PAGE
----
Metaphor Pherin

Who can deny the central role of metaphor in religious language? From the allegories in the Bible, to Greek mythology, to the parables of Jesus, to the songs in the Vedas, the use of metaphor is pervasive. Today the issue of metaphor in religion has become particularly important. Cutting edge theologians like Borg and Spong have deliteralized much of scripture and instead propose that even some of the seemingly critical “literal” claims of scripture be interpreted metaphorically. The question that many ask about this approach is if the metaphorization of religious claims strips religion of its content and identity? Or is metaphor really the life blood of religion throughout the centuries? Here’s the etymology: 1533, from M.Fr. metaphore, from L. metaphora, from Gk. metaphora “a transfer,” especially of the sense of one word to a different word, lit. “a carrying over,” from metapherein “transfer, carry over,” from meta- “over, across” (see meta-) + pherein “to carry, bear” To “transfer, carry over”. But what does this mean? Recent neuroscience suggests that brain processes rely heavily on pattern matching (i.e. analogy). We recognize a face as a face because of neural prototypes that are created as humans experience reality. As we experience reality in all its complexity our brains create a multidimensional complex of patterns that correlate to the dynamics of reality. This mechanism allows for drawing correlations between neural patterns and how reality works. Now this dynamic might seem to be more literal than metaphorical but in reality it is not. Prominent linguist George Lakoff in “Metaphors We Live By” and “Philosophy in the Flesh” makes a strong case that most language is metaphorical. When someone says, “Life is a river” they don’t mean that literally, but the invocation of that metaphor activates many neural trajectories where similarities between our understanding of a river and life can be drawn. Even simple language utilizes the metaphors from what we experience. One example Lakoff gives is a glass of water. From that experience we understand containment, up, down, full, empty, degree, etc.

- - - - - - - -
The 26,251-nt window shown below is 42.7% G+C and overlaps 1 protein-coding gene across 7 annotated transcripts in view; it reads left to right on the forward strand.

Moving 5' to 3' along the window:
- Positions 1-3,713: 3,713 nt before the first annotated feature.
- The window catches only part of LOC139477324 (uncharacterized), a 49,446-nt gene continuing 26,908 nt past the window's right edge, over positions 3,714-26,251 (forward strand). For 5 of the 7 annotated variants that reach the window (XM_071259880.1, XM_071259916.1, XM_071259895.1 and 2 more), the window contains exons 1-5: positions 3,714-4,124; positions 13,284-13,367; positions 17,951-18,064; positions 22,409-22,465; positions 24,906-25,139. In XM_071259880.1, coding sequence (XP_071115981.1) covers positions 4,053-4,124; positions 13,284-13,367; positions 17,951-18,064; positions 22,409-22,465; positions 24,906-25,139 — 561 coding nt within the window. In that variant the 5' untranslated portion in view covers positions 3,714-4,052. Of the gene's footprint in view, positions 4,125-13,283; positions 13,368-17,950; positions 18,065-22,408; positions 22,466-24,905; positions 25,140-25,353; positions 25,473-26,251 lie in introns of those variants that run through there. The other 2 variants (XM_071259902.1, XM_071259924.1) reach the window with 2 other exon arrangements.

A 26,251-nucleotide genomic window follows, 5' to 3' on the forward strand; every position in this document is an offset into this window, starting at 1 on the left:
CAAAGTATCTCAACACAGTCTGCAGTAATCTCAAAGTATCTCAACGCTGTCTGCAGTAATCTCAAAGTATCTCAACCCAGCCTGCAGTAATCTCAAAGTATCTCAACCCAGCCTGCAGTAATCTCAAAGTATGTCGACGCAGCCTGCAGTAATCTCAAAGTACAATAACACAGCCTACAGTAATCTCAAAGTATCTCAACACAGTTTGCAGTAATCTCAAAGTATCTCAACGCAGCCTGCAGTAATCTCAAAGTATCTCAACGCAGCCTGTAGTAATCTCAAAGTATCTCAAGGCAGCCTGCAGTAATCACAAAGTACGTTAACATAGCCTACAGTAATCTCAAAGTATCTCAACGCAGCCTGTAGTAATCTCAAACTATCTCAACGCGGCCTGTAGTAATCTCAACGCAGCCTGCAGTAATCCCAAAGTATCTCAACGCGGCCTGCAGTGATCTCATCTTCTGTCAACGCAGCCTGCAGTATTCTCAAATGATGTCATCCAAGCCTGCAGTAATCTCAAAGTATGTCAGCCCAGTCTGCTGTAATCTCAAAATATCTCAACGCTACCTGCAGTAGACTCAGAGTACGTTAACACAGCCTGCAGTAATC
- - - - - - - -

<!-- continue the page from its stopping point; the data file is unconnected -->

From that simple metaphor we can develop an enormous number of concepts. When I say I am full after Thanksgiving dinner I am invoking a metaphor. A metaphor is a shorthand way of invoking the meaning of those neural trajectories, “carrying over” the complex meaning of what a river means to what life means. The power of the metaphor is this ability to analogize from one set of meanings to another. From a neural standpoint, it offers that ability to not only draw correlations between concepts but to also activate the emotive systems that offer a sense of value and power. So it seems that at the very basis of our cognitive and emotive systems metaphor plays a crucial role. Metaphors do not just come out of thin air. Ludwig Wittgenstein claimed that language ensues from “forms of life”. Language emerges from the environment that an organism finds itself in, be it physical, biological, ecological, psychological, or cultural. Accordingly, metaphors reflect our perceptions of self, the world, and relationships in the world. As Plato and others claim there is a unity of being and knowing.